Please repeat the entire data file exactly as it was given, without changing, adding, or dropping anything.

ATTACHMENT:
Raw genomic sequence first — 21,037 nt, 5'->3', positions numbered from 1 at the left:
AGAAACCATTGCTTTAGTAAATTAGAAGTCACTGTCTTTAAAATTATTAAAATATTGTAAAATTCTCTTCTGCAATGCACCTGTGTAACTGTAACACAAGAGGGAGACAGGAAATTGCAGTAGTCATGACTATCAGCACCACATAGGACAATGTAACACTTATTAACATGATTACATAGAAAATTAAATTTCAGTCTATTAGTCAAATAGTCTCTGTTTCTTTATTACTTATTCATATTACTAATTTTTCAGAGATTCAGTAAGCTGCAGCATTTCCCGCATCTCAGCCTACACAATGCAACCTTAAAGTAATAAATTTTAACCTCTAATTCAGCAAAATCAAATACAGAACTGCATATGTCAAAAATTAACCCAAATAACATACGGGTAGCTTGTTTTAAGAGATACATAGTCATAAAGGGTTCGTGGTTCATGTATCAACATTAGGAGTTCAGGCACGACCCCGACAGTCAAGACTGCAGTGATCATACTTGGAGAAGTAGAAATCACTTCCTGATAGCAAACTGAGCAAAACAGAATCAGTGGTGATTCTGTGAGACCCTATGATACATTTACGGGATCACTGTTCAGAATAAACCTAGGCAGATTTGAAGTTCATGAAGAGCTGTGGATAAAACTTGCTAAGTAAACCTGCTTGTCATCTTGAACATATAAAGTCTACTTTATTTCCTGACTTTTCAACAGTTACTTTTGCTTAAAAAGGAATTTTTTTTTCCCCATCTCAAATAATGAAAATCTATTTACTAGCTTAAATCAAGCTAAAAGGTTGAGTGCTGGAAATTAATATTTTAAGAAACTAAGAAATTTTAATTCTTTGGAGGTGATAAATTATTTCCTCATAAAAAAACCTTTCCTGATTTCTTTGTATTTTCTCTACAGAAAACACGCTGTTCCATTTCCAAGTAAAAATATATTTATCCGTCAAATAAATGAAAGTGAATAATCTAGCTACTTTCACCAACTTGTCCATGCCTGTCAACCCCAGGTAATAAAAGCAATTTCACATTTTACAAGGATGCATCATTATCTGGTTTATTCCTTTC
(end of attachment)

Raw genomic sequence first — 21,037 nt, 5'->3', positions numbered from 1 at the left:
AGAAACCATTGCTTTAGTAAATTAGAAGTCACTGTCTTTAAAATTATTAAAATATTGTAAAATTCTCTTCTGCAATGCACCTGTGTAACTGTAACACAAGAGGGAGACAGGAAATTGCAGTAGTCATGACTATCAGCACCACATAGGACAATGTAACACTTATTAACATGATTACATAGAAAATTAAATTTCAGTCTATTAGTCAAATAGTCTCTGTTTCTTTATTACTTATTCATATTACTAATTTTTCAGAGATTCAGTAAGCTGCAGCATTTCCCGCATCTCAGCCTACACAATGCAACCTTAAAGTAATAAATTTTAACCTCTAATTCAGCAAAATCAAATACAGAACTGCATATGTCAAAAATTAACCCAAATAACATACGGGTAGCTTGTTTTAAGAGATACATAGTCATAAAGGGTTCGTGGTTCATGTATCAACATTAGGAGTTCAGGCACGACCCCGACAGTCAAGACTGCAGTGATCATACTTGGAGAAGTAGAAATCACTTCCTGATAGCAAACTGAGCAAAACAGAATCAGTGGTGATTCTGTGAGACCCTATGATACATTTACGGGATCACTGTTCAGAATAAACCTAGGCAGATTTGAAGTTCATGAAGAGCTGTGGATAAAACTTGCTAAGTAAACCTGCTTGTCATCTTGAACATATAAAGTCTACTTTATTTCCTGACTTTTCAACAGTTACTTTTGCTTAAAAAGGAATTTTTTTTTCCCCATCTCAAATAATGAAAATCTATTTACTAGCTTAAATCAAGCTAAAAGGTTGAGTGCTGGAAATTAATATTTTAAGAAACTAAGAAATTTTAATTCTTTGGAGGTGATAAATTATTTCCTCATAAAAAAACCTTTCCTGATTTCTTTGTATTTTCTCTACAGAAAACACGCTGTTCCATTTCCAAGTAAAAATATATTTATCCGTCAAATAAATGAAAGTGAATAATCTAGCTACTTTCACCAACTTGTCCATGCCTGTCAACCCCAGGTAATAAAAGCAATTTCACATTTTACAAGGATGCATCATTATCTGGTTTATTCCTTTC